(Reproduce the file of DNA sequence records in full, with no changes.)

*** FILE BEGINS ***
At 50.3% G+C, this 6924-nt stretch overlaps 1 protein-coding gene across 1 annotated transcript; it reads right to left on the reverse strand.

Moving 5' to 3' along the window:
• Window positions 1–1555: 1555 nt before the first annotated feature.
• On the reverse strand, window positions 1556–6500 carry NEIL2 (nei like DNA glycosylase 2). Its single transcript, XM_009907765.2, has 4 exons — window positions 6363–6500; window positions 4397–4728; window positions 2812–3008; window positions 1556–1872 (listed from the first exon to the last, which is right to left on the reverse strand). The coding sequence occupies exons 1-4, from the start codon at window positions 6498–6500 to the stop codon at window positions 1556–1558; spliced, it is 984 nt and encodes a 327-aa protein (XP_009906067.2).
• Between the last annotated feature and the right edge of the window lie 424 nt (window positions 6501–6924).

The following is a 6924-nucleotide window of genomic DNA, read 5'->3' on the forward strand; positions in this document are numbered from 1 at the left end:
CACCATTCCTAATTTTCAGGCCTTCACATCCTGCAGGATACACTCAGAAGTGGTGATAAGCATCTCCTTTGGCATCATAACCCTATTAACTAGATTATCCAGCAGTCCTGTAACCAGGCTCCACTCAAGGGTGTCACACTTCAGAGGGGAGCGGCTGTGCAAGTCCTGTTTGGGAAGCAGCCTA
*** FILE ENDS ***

At 50.3% G+C, this 6924-nt stretch overlaps 1 protein-coding gene across 1 annotated transcript; it reads right to left on the reverse strand.

Moving 5' to 3' along the window:
• Window positions 1–1555: 1555 nt before the first annotated feature.
• On the reverse strand, window positions 1556–6500 carry NEIL2 (nei like DNA glycosylase 2). Its single transcript, XM_009907765.2, has 4 exons — window positions 6363–6500; window positions 4397–4728; window positions 2812–3008; window positions 1556–1872 (listed from the first exon to the last, which is right to left on the reverse strand). The coding sequence occupies exons 1-4, from the start codon at window positions 6498–6500 to the stop codon at window positions 1556–1558; spliced, it is 984 nt and encodes a 327-aa protein (XP_009906067.2).
• Between the last annotated feature and the right edge of the window lie 424 nt (window positions 6501–6924).

The following is a 6924-nucleotide window of genomic DNA, read 5'->3' on the forward strand; positions in this document are numbered from 1 at the left end:
CACCATTCCTAATTTTCAGGCCTTCACATCCTGCAGGATACACTCAGAAGTGGTGATAAGCATCTCCTTTGGCATCATAACCCTATTAACTAGATTATCCAGCAGTCCTGTAACCAGGCTCCACTCAAGGGTGTCACACTTCAGAGGGGAGCGGCTGTGCAAGTCCTGTTTGGGAAGCAGCCTA